– 10 years ago I spent a lot time and energy on making guerrilla movies. Even traveled to South Dakota each year to meet up with other wanna-be filmmakers who posted in the REwind forums, so we could celebrate our efforts in a video festival. It was great. But then youtube happened and the delightful community dissolved. Everyone on earth was suddenly making guerrilla movies, and they weren’t limited to a festival in one city (or iffy online purchases). So I’m sure cultures can die off as tech shifts.

– We’ve all seen the music industry crippled by freely shared music. And for a few years there I was sad that nobody was making good music anymore. But now I use spotify and pandora to find more obscure bands. Following musicians has become much more low-key, and harder work, but talented people are still making great things. I expect we’ll see similar services for educational resources (and medical treatment histories! but … now isn’t the time to rant about that).

– What’s missing is the mono culture. and with it, we seem to have lost a strong sense of “this is optimal.” Nine Inch Nails will probably be my favorite band for the rest of my life, because this new fragmented music culture won’t support the same fantastic illusions of a true industrial goth designer genius. In the early 90s I could watch the Closer video, and find a bootleg vhs of the Broken snuff video, and really believe that this guy was living in some outrageous other world I’d never seen.
Now musicians are pressured to expose themselves more honestly. The internet killed the video star?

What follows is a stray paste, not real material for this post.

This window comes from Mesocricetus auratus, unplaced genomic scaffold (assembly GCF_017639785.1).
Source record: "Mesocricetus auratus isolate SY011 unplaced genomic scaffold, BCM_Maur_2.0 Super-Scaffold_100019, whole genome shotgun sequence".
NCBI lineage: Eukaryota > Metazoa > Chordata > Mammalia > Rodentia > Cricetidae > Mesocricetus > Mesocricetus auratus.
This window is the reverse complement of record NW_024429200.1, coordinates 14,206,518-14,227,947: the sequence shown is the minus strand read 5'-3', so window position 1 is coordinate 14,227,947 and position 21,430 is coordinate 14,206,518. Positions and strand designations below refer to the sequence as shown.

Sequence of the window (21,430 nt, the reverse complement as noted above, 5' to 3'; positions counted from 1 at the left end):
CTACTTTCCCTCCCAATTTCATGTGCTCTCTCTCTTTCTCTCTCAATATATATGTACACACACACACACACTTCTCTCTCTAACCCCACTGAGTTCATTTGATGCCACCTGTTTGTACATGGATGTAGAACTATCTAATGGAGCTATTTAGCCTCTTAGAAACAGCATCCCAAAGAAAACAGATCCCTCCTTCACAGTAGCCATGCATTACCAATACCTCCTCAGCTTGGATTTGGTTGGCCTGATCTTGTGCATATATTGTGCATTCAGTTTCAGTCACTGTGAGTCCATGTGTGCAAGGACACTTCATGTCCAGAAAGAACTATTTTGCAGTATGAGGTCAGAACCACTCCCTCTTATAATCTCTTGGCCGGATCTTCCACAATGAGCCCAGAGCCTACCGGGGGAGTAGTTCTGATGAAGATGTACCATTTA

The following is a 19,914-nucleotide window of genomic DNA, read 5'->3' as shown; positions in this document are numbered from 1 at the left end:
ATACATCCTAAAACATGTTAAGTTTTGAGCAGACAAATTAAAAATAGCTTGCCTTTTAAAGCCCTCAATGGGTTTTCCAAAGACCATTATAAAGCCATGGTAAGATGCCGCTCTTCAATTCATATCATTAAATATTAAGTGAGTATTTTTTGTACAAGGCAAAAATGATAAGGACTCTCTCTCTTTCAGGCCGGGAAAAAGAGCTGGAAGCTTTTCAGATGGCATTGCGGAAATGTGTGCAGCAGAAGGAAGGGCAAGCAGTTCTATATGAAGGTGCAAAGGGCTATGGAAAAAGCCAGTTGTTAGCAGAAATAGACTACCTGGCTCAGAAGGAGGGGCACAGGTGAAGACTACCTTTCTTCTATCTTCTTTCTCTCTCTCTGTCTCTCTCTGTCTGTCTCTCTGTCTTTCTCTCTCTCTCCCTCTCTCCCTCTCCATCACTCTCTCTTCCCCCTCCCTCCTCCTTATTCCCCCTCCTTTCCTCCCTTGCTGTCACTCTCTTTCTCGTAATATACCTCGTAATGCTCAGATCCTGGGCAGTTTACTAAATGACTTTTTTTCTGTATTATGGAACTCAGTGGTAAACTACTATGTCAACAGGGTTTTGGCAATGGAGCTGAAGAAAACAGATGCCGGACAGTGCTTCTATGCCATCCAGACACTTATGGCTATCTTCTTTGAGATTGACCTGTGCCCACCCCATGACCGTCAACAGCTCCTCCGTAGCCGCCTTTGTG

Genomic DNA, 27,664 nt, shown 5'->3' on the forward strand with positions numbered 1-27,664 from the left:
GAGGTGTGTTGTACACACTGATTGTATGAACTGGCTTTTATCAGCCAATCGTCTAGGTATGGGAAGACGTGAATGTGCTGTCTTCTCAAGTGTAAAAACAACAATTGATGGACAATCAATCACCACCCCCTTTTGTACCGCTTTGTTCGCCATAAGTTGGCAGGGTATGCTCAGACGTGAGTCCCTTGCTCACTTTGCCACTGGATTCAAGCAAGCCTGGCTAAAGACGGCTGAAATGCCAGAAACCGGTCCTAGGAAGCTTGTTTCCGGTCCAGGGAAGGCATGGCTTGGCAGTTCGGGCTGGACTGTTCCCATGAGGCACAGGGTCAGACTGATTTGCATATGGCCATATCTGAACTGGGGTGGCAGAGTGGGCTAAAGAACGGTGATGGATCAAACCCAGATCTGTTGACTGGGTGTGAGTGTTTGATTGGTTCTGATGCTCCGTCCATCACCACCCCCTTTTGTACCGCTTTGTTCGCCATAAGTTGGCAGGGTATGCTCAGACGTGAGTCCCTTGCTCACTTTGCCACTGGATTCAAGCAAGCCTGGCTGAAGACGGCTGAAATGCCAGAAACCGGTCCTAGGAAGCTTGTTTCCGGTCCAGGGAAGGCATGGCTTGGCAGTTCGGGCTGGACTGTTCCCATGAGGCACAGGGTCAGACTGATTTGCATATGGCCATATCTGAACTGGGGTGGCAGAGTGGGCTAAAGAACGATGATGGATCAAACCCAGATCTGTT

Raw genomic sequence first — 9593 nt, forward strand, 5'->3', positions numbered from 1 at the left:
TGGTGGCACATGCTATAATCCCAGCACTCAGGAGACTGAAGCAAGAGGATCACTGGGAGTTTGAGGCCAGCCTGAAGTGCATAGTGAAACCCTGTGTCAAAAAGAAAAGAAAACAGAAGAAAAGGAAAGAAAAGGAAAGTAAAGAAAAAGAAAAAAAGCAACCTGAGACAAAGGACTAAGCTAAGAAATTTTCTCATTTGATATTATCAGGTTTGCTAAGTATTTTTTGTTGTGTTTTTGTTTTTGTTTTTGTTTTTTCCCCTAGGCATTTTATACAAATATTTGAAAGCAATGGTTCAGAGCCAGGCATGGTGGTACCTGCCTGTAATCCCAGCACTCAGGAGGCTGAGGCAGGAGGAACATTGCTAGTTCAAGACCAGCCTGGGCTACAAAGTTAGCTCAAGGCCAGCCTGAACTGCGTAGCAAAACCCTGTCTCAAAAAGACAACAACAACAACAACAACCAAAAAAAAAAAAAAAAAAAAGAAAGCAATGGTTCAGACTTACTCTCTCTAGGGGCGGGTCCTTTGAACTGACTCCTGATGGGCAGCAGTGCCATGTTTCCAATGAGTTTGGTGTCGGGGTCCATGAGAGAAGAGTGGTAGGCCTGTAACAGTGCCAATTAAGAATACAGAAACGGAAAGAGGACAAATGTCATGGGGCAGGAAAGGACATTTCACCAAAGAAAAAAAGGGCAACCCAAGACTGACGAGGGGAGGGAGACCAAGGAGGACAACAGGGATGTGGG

(i’m tempted to counter with a note that Marilyn Manson has gone back to making hardcore videos that offer a niche universe. but I think the illusion is shattered when his friend and collaborator tweets about some geeky pop culture. I think “the illusion” requires a level of privacy and secrecy that’s impossible in the modern internet invasion).

– Star Wars seems to me to be the apex of the worldwide monoculture (thanks to changes in worldwide film distribution technology, and changes in the ’70s studio systems). If that mere movie came out today, despite all it’s folklore mixing hooks and thrilling pacing tricks, it wouldn’t have the same importance (but … now isn’t the time to rant about star wars).

With a zillion offerings, you need a much more sophisticated system for evaluation

Otherwise it becomes so exhausting that most average people won’t have time or energy to sort through it all.

I keep wondering at the similarities between this online education conflict and the ongoing Android vs. iOS gizmo war. Seems a great example of a fragmented cheaper offering failing to topple a higher quality overpriced offering. and vice versa. But I guess it’s still playing out? Does it ever really have to resolve?

It’s possible that despite great online education resources being offered for free, hundreds of thousands of people will end up clinging to the old brick and mortar institutions that they know have physically existed in their country for the last 100 years.



I feel like this conflict comes up again and again these days. Need help finding examples where it was definitively resolved. Anyone?